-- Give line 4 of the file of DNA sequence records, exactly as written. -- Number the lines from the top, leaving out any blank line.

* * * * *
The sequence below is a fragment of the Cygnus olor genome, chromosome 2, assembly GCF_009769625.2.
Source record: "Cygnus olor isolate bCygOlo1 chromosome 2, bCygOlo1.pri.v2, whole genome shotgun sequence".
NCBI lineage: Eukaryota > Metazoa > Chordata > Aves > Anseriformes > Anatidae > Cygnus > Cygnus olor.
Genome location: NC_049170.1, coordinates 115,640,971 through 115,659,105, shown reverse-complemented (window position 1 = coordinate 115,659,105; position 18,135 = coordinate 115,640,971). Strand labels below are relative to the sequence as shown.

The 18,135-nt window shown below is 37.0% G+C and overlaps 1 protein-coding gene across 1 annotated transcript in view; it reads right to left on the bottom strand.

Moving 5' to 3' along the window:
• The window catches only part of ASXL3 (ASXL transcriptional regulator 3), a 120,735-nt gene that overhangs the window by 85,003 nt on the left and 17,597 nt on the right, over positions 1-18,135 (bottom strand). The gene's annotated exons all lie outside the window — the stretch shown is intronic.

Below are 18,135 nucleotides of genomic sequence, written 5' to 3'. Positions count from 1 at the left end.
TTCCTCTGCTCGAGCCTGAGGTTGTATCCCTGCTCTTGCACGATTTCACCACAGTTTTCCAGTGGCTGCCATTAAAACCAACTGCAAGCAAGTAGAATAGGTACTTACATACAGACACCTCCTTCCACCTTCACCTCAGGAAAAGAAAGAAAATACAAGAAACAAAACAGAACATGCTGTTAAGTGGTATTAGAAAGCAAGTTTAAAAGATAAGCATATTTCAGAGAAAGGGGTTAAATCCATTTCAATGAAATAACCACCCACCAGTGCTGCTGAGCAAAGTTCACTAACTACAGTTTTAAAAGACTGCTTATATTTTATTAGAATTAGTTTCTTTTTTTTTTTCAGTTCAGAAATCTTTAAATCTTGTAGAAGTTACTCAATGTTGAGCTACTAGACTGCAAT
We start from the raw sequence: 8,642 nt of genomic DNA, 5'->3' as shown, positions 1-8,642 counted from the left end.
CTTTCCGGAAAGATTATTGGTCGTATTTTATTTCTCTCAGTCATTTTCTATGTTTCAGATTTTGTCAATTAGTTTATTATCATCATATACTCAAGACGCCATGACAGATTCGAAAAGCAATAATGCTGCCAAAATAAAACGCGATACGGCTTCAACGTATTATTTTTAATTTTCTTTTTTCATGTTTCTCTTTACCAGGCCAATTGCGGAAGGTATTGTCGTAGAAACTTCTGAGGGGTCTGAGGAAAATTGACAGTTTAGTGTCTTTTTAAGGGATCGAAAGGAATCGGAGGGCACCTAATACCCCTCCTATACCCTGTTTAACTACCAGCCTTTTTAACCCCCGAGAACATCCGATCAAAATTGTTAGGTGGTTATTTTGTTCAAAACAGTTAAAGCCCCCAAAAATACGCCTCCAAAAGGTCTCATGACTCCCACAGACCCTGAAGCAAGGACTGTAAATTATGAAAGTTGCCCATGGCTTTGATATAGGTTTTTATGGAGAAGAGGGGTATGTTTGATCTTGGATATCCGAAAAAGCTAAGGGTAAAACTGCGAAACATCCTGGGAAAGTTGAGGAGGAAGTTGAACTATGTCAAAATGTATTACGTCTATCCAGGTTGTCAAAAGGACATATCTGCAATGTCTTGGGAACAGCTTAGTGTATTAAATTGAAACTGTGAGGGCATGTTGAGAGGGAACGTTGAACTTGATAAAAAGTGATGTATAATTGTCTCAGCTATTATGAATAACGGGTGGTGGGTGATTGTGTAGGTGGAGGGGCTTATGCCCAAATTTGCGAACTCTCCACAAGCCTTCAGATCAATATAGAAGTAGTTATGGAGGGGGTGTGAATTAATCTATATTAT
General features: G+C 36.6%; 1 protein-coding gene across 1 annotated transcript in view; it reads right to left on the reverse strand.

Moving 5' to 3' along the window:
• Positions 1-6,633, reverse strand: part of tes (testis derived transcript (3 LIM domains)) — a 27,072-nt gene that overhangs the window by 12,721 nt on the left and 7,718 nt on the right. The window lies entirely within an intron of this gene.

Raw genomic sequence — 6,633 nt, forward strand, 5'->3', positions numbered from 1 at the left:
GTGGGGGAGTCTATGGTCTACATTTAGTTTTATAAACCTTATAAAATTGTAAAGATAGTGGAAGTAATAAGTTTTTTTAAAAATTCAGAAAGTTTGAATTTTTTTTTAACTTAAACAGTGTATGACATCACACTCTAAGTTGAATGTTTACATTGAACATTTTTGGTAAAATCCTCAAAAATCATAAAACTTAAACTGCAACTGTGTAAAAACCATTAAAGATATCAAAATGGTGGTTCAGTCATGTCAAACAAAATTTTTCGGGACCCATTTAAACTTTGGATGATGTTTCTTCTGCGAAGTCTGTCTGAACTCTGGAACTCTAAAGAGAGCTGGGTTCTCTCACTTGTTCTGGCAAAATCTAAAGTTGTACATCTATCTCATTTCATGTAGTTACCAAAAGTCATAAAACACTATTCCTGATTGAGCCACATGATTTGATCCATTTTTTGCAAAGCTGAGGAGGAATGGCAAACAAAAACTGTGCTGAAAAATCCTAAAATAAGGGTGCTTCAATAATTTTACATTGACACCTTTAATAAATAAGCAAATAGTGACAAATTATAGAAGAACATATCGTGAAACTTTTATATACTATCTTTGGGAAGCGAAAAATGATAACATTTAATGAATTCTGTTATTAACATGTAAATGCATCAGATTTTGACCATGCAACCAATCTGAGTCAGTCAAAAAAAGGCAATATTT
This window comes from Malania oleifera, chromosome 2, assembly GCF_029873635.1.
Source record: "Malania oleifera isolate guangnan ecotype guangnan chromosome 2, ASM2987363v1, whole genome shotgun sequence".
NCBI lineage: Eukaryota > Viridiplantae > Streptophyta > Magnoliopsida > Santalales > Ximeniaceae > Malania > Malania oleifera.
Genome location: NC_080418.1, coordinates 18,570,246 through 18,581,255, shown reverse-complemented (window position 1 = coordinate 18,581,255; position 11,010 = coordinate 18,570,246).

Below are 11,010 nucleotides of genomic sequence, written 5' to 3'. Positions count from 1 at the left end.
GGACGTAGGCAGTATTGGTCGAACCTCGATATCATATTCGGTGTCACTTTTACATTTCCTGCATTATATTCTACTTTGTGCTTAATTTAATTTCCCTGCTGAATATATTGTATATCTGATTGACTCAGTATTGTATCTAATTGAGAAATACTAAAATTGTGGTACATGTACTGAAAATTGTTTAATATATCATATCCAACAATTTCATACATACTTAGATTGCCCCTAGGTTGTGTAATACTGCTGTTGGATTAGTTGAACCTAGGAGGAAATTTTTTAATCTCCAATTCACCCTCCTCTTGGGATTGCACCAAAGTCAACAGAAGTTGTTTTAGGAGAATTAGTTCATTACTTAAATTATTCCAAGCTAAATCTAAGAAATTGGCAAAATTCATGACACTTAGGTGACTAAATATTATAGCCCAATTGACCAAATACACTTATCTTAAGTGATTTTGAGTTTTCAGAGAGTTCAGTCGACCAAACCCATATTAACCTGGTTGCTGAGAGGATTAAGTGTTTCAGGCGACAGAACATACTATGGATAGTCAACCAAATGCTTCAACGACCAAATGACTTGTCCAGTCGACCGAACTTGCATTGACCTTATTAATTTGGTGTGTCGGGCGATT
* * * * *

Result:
Genome location: NC_049170.1, coordinates 115,640,971 through 115,659,105, shown reverse-complemented (window position 1 = coordinate 115,659,105; position 18,135 = coordinate 115,640,971). Strand labels below are relative to the sequence as shown.